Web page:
My social media friend Amy Sipes is the person who first brought red wattles to my attention. She has a slaughterhouse in Kentucky and has taught me much about, well, meat and meat safety (thanks Amy!). Last year she kept posting these RED pork chops on her Facebook page. Like most of you, I am used to store pork, and while store pork is great, I missed having really wonderful, succulent, amazing homegrown pork. I haven’t raised our own pork since my 4-H days, which, let’s just say was at least over 10 years ago. I saw these beautiful pork chops Amy kept posting, and I found myself having major pork envy. If you know me in real life, once I get an idea in my head, I’m like a dog with a bone, good luck getting me to give it up (you’ll lose a finger!). My mission in life became getting red wattles, and today it happened.
We got on the road bright and early. Of course, a Starbuck’s and gas stop was made and maayyybeeee a short stop at Lucero when we got to Corning.
After that though, we made excellent time. The drive itself was a lot of fun, we saw a lot of agriculture and animals on our way there, including several does and fawns and a roadrunner!
We followed Jamie up to her hog barns and met all kinds of pigs! From red wattles to landraces to berkshires, we met sows, boars, piglets, guardian dogs and pig cats. It was glorious. I was in hog heaven (see what I did there?). Jamie was wonderfully patient as we pelted her with hundreds of hog related questions. We ended up buying red wattle/tamworth cross pigs. Since we are not breeding these pigs, we thought it was a great idea to use hybrid vigor to make some great pork. Red wattles are known for red meat and tamworths are know as the “bacon pig” – can you imagine a better melding of genetics? I can’t.
Jamie caught our barrows (castrated male pig), and taught us the correct way to handle them. And then she gave us a runt! We couldn’t help it you guys, he was super cute! The runt she gave us was from a different breed of pig, a hereford. We’re pretty excited to have a taste test of pork when we are done – hereford vs. red wattle/tamworth vs berkshire (our friends raise them) vs store pork. Yeah, that’s going to be a bbq you want to be invited to.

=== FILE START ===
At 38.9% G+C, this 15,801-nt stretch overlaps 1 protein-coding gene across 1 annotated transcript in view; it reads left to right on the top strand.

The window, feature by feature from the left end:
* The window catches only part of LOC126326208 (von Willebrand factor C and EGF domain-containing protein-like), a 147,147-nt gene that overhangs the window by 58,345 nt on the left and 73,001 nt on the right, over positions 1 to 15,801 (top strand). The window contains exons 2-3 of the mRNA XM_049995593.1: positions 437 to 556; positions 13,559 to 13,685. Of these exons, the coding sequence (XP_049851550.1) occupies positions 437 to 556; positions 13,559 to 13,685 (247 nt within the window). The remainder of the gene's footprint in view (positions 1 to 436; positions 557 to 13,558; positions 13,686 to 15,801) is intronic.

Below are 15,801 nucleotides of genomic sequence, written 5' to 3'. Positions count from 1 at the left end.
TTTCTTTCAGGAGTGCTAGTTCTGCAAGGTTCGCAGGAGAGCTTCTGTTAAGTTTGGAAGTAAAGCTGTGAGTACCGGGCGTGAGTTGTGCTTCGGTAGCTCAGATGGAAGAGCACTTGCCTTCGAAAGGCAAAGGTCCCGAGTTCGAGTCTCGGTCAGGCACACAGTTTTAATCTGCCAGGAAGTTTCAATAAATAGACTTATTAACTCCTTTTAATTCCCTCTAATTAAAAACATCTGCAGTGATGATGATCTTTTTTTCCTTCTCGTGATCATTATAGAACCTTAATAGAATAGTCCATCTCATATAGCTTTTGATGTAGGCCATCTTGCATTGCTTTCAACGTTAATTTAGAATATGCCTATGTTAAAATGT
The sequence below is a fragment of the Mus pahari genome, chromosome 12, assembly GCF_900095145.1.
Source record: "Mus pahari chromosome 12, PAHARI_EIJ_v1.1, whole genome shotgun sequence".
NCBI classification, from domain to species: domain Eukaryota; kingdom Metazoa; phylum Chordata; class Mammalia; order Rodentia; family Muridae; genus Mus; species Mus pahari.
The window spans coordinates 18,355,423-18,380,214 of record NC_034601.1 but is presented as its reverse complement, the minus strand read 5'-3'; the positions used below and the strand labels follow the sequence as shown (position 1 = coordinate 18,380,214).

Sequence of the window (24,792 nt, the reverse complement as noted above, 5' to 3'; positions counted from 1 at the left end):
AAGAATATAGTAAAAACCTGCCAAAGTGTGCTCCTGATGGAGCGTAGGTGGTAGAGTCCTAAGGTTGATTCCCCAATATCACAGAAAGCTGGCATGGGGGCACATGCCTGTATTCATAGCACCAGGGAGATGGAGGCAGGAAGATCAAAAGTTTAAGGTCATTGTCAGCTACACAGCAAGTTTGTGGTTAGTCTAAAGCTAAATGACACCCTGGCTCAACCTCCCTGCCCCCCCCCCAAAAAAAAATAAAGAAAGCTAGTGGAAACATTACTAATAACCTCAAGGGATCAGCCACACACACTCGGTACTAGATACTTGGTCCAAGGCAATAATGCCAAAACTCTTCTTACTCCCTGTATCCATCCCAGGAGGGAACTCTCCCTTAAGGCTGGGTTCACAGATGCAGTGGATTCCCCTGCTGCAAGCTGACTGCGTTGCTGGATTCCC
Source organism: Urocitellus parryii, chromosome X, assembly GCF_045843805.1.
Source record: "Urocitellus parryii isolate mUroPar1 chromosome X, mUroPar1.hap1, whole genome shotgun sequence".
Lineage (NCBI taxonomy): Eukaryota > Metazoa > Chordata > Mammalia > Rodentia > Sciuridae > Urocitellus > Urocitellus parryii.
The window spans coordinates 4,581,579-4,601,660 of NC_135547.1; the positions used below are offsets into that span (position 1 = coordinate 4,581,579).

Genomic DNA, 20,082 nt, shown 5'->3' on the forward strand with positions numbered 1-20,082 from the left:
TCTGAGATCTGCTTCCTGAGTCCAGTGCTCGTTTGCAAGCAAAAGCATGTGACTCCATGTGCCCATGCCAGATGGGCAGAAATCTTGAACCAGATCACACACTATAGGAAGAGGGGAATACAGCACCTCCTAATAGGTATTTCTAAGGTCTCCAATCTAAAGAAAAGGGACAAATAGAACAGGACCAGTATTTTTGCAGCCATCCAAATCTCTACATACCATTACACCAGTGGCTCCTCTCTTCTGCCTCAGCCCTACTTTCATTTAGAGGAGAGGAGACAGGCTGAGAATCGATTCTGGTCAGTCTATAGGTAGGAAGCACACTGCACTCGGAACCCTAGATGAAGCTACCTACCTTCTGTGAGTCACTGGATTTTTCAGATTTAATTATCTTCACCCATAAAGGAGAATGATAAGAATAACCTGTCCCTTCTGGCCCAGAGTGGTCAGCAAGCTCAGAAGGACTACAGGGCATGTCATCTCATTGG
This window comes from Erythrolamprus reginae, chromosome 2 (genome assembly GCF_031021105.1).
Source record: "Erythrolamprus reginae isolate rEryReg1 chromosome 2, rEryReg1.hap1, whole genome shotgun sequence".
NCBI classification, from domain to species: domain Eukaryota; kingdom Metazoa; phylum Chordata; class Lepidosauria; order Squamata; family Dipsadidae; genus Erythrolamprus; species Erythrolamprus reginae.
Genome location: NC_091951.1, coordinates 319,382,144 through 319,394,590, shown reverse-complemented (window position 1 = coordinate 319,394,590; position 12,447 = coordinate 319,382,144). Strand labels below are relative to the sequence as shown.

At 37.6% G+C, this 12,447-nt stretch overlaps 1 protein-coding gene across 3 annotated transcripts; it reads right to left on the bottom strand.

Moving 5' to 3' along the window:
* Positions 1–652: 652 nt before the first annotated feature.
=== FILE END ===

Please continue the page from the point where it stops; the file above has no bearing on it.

Unfortunately we had to leave High Mountain Hogs way before we wanted to because we were chasing daylight. We still had to get home, get the pigs situated, and fine tune our hog pen! The piglets were great passengers, despite my very best efforts of driving slowly and pulling over for rests, we had some car sickness from the little guys (and me!). When we got home it was a race to get the pigs in their new pen, set up the water system (Char was too small to use it), and clean the pig poo and puke out of my Mom’s new truck.
While we were gone, my Mom added sides to the pig’s house, which was a really good thing, because Char is soooooo little he could have slipped right out.
We safely unloaded our piglets into their new home. We had piglet chow and apples ready for them, they were pretty excited about that. Hoot dog supervised with intensity unmatched, we’re sure Hoot is ready to step up and be the piglet’s new guardian dog. It got dark and we had to let the pigs go to bed. I just did an 10:00 PM welfare check and the piglets had half their pen rooted up, but were happily asleep. I have my alarm set for daylight for another welfare check and Mahina and Kristen plan on being here tomorrow too. Adult 4-H has officially begun.